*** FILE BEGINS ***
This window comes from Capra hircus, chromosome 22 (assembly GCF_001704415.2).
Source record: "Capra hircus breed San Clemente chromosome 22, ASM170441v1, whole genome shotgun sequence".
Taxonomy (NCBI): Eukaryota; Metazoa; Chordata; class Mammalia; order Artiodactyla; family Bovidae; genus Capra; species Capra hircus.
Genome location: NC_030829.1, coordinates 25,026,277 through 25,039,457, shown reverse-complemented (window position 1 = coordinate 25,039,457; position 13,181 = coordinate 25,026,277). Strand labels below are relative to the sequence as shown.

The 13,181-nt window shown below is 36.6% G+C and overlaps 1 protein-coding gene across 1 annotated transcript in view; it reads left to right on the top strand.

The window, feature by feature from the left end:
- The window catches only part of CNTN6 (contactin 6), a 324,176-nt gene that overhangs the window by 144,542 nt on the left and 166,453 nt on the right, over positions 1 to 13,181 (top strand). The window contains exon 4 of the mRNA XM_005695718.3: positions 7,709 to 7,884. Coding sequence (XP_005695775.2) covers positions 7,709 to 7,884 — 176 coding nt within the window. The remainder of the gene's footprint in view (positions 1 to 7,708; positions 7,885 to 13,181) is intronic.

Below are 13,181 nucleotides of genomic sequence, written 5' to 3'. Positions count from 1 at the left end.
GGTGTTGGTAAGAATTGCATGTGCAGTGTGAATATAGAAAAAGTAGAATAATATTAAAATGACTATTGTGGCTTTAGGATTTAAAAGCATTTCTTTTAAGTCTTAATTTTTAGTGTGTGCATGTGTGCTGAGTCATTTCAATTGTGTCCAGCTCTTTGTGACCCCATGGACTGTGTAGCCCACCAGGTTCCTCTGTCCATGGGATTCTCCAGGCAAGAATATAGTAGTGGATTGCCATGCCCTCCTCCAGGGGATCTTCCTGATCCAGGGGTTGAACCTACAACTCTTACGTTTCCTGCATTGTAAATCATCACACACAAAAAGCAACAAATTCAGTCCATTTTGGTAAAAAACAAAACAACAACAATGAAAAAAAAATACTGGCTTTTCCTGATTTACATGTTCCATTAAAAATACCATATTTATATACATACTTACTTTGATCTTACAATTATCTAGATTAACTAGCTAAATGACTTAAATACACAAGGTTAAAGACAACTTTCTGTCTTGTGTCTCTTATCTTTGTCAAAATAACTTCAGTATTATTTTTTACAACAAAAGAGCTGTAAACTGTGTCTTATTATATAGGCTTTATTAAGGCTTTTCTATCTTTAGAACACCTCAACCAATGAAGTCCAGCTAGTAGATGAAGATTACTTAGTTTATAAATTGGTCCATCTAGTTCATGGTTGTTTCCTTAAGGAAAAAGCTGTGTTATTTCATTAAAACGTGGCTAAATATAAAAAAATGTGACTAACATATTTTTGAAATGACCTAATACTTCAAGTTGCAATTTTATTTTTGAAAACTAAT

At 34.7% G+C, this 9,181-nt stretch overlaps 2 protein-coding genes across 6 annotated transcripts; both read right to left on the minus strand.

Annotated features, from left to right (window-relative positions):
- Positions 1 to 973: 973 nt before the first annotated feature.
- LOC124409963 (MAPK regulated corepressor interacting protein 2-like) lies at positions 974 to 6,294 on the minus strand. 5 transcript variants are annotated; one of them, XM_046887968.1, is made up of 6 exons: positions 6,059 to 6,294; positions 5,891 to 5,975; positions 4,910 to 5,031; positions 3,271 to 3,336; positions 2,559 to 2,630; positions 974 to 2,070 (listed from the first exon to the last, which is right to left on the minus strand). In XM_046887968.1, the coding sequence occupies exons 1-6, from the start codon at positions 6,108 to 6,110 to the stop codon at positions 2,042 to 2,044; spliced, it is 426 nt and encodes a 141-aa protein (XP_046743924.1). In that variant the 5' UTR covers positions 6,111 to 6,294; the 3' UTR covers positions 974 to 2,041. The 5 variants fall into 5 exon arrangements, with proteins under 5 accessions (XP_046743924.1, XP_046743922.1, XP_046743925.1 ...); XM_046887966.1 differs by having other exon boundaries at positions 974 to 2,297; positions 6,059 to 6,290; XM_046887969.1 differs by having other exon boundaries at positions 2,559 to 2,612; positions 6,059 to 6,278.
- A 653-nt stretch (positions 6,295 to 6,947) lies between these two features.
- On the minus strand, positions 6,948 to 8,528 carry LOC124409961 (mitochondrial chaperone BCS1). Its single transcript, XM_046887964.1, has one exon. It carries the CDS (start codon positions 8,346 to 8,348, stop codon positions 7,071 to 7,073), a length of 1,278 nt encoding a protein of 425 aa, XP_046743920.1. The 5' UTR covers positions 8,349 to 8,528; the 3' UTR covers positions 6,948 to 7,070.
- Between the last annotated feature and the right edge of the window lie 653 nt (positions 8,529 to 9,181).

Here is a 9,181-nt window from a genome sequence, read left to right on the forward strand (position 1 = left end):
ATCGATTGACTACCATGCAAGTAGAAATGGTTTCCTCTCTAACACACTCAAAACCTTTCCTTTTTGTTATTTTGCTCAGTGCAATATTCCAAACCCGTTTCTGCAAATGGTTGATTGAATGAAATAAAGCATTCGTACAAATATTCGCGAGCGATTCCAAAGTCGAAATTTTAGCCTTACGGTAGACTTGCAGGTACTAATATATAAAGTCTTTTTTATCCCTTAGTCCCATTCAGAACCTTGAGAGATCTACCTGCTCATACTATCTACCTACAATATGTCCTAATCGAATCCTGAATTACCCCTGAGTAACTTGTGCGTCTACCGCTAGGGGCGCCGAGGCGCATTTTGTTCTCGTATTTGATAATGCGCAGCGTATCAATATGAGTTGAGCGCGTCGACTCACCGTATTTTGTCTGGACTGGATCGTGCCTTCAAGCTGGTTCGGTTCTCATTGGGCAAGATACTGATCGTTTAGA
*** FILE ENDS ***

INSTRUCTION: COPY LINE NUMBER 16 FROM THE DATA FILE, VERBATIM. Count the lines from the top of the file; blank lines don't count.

- Between the last annotated feature and the right edge of the window lie 653 nt (positions 8,529 to 9,181).